Wednesday, 21 December 2016

Jaw pain in the Winter

Winter is finally upon us and although mild weather so far, I still find my jaw plays up horribly. Cold, damp, foggy or snowy weather is the arch enemy of us jaw patients. 

Ever since my first surgery back in 2011 my jaw has played up terribly in cold weather. At first I thought it was all to do with the metal plates and screws, but as the years have gone on and my plates have been removed, I have come to discover that it much more complex than that.

When I had my upper and lower plates and screws in place, the cold would literally sting my face and nose. I was really uncomfortable and at times it was so bad it made my eyes water. A year after my original orthognathic surgery I asked my surgeon to remove all my plates and screws. The upper screws were in my naval cavity and causing horrible sinus infections and because of the lack of flesh around my lower jaw, the lower screws were close to the surface and causing my nerves and muscles to fire up.

I had my plates and screws removed in the December of 2012. After my plates were removed I could breathe so much better and more freely and there was a lot let tension around my lower jaw. However, I still found it really painful to go out in the cold.

According to studies, changes in barometric pressure and temperature drops can trigger pain by causing air pockets throughout the body to expand and/or shrink, putting pressure on the nerves and muscles. Winter can be the worst for jaw joints because the atmosphere is continuously altering and becoming colder. In warm, dry weather, your joints tend to be naturally looser, but they can tighten up, tremble, and contract when it is cold or damp outside.

So here is what I do to try and combat the cold:

1. I try to reduce the amount of time I spend outside in the cold and opt for warm and comfortable locations. I am practically a hermit in the winter months and I really look forward to getting home and snuggling up on the sofa with my neck support and warm blanket.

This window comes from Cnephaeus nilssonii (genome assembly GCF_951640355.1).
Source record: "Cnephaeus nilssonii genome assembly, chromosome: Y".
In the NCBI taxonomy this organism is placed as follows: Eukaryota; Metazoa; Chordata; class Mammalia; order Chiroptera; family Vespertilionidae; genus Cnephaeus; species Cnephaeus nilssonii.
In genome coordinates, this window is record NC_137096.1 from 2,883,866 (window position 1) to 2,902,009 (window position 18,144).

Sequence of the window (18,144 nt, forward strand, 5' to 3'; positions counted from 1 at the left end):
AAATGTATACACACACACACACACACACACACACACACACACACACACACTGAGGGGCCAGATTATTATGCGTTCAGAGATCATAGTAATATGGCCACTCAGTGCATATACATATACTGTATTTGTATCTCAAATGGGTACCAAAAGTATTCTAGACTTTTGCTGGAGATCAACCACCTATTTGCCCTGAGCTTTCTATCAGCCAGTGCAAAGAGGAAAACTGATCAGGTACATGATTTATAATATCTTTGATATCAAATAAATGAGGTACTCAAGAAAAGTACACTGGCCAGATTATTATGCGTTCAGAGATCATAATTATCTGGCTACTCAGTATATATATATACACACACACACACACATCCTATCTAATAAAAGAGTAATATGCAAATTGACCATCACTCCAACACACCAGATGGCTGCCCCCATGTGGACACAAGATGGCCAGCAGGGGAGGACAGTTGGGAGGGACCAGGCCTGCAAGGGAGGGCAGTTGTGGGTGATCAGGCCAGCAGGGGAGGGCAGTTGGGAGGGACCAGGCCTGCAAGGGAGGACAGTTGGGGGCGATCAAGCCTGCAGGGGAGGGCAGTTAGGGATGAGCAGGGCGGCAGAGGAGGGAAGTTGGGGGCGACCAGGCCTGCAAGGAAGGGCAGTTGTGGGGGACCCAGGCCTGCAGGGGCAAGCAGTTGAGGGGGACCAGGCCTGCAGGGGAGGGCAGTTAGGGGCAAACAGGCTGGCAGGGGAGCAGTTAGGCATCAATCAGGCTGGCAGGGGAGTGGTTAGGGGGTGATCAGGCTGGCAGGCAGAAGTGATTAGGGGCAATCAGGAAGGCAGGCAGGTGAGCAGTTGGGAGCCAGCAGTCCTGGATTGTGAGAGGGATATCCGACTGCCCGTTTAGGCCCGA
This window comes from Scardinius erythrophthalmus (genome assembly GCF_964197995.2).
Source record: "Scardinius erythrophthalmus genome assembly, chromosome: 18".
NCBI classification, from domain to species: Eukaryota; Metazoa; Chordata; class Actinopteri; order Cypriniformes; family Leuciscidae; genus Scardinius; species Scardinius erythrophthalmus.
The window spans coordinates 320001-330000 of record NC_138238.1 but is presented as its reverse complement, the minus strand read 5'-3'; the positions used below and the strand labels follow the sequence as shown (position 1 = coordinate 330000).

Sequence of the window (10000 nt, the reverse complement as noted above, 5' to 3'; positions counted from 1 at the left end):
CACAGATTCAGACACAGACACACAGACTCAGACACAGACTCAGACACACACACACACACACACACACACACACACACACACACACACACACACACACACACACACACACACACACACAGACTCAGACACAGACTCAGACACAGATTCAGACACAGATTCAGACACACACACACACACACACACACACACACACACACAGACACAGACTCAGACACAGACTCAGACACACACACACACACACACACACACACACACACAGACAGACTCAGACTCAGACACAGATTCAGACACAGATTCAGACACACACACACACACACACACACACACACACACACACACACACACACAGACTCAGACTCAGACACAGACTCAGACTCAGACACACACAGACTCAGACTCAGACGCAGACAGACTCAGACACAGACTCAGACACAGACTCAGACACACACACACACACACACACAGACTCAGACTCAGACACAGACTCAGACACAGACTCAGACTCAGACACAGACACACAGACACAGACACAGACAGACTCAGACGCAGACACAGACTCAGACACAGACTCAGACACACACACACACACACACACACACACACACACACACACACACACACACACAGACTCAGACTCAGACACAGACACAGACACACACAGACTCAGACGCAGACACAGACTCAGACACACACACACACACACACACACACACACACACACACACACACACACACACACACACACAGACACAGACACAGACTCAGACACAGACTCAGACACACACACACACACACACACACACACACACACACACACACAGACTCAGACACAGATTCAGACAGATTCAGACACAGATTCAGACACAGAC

2. I opt to always wear a scarf, inside and outside. When I am indoors, I drape a scarf around my neck and shoulders to avoid drafts and chills. When I go outside, I wrap the scarf around my face and neck and cover my head and ears with a fluffy warm hat. Some people take it a step further and buy a Balaclava or ski mask to protect their face from the cold. I also always ensure that I wear gloves. Sounds silly, but when my hands are cold it makes me tense up and this puts pressure on my shoulders and jaw. The gloves also restrict the nerves that run from the neck to the fingertips from firing off.

3. When I get home, usually the first thing I do is run a hot bath or have a hot drink and wrap a microwave heat pack around my face and ears. When I have a hot bath, I try to add Epsom bath salts and some aromatherapy oils to help clear my airways and help relieve the pressure and compression on my sinuses caused by the cold weather. This feels so nice when I am in a lot pain and it is one of the things I look forward to most.

4. After my hot bath or shower, I also use SBC Camphor & Menthol Massage Gel. My friend Theresa bought this for me last year and I only started using it the past couple of months. What an amazing product. After I am fully dry I gently rub it into the top of my shoulders, neck, my temples and my jaw joints and wait for it to work its magic. I wrap up in my fluffy dressing gown and my PJs, take my pain relief and curl up on the sofa.

5. I drink plenty of water. My house is like a remake of Signs with water bottles everywhere. I drink around 2-3 litres of water every day and also drink more black tea in the winter. Green tea is also great to help reduce the amount of mucus in your airways.
6. Finally, I ensure that I maintain a good balanced diet and take multivitamins, omega fish oils, green tea extract, coconut oil, aloe vera, acai berry and raspberry ketones.

I think with most things, we cannot expect to fully escape jaw and face pain at this time of year, but we can treat ourselves with a little more compassion and care. Treat yourself to some TLC, pamper yourself and relax as much as you can.

You can now continue the chat and speak with other patients on my new closed Facebook group:

Looking forward to connecting with you soon!

Lots of love always,



Merry Christmas and Happy Holidays. Wishing you every happiness this holiday season. Speak to you all soon!